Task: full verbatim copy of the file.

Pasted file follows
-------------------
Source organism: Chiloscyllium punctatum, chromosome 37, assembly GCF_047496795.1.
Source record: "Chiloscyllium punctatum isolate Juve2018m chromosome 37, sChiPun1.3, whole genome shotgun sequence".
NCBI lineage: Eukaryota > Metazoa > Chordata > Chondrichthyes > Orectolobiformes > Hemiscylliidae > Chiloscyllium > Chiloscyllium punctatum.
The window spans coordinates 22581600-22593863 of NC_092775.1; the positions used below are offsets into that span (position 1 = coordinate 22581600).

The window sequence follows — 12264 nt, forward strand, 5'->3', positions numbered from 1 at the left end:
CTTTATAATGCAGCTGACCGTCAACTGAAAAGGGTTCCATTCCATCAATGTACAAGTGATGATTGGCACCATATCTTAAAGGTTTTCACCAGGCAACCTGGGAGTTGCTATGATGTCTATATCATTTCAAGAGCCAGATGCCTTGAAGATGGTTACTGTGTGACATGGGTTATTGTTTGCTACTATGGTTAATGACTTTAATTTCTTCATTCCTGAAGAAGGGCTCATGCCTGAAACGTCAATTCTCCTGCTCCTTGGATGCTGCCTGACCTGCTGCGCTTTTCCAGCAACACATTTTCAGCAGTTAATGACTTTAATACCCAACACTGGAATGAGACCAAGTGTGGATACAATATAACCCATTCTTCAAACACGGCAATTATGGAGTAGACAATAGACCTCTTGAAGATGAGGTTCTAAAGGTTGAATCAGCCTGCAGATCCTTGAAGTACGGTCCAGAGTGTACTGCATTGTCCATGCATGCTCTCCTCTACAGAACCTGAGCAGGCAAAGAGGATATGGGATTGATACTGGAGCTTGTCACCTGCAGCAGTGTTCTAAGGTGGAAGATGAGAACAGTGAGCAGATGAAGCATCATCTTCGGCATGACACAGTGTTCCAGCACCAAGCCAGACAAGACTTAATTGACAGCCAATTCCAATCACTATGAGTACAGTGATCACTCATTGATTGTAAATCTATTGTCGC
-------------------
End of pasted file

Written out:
Source organism: Chiloscyllium punctatum, chromosome 37, assembly GCF_047496795.1.
Source record: "Chiloscyllium punctatum isolate Juve2018m chromosome 37, sChiPun1.3, whole genome shotgun sequence".
NCBI lineage: Eukaryota > Metazoa > Chordata > Chondrichthyes > Orectolobiformes > Hemiscylliidae > Chiloscyllium > Chiloscyllium punctatum.
The window spans coordinates 22581600-22593863 of NC_092775.1; the positions used below are offsets into that span (position 1 = coordinate 22581600).

The window sequence follows — 12264 nt, forward strand, 5'->3', positions numbered from 1 at the left end:
CTTTATAATGCAGCTGACCGTCAACTGAAAAGGGTTCCATTCCATCAATGTACAAGTGATGATTGGCACCATATCTTAAAGGTTTTCACCAGGCAACCTGGGAGTTGCTATGATGTCTATATCATTTCAAGAGCCAGATGCCTTGAAGATGGTTACTGTGTGACATGGGTTATTGTTTGCTACTATGGTTAATGACTTTAATTTCTTCATTCCTGAAGAAGGGCTCATGCCTGAAACGTCAATTCTCCTGCTCCTTGGATGCTGCCTGACCTGCTGCGCTTTTCCAGCAACACATTTTCAGCAGTTAATGACTTTAATACCCAACACTGGAATGAGACCAAGTGTGGATACAATATAACCCATTCTTCAAACACGGCAATTATGGAGTAGACAATAGACCTCTTGAAGATGAGGTTCTAAAGGTTGAATCAGCCTGCAGATCCTTGAAGTACGGTCCAGAGTGTACTGCATTGTCCATGCATGCTCTCCTCTACAGAACCTGAGCAGGCAAAGAGGATATGGGATTGATACTGGAGCTTGTCACCTGCAGCAGTGTTCTAAGGTGGAAGATGAGAACAGTGAGCAGATGAAGCATCATCTTCGGCATGACACAGTGTTCCAGCACCAAGCCAGACAAGACTTAATTGACAGCCAATTCCAATCACTATGAGTACAGTGATCACTCATTGATTGTAAATCTATTGTCGC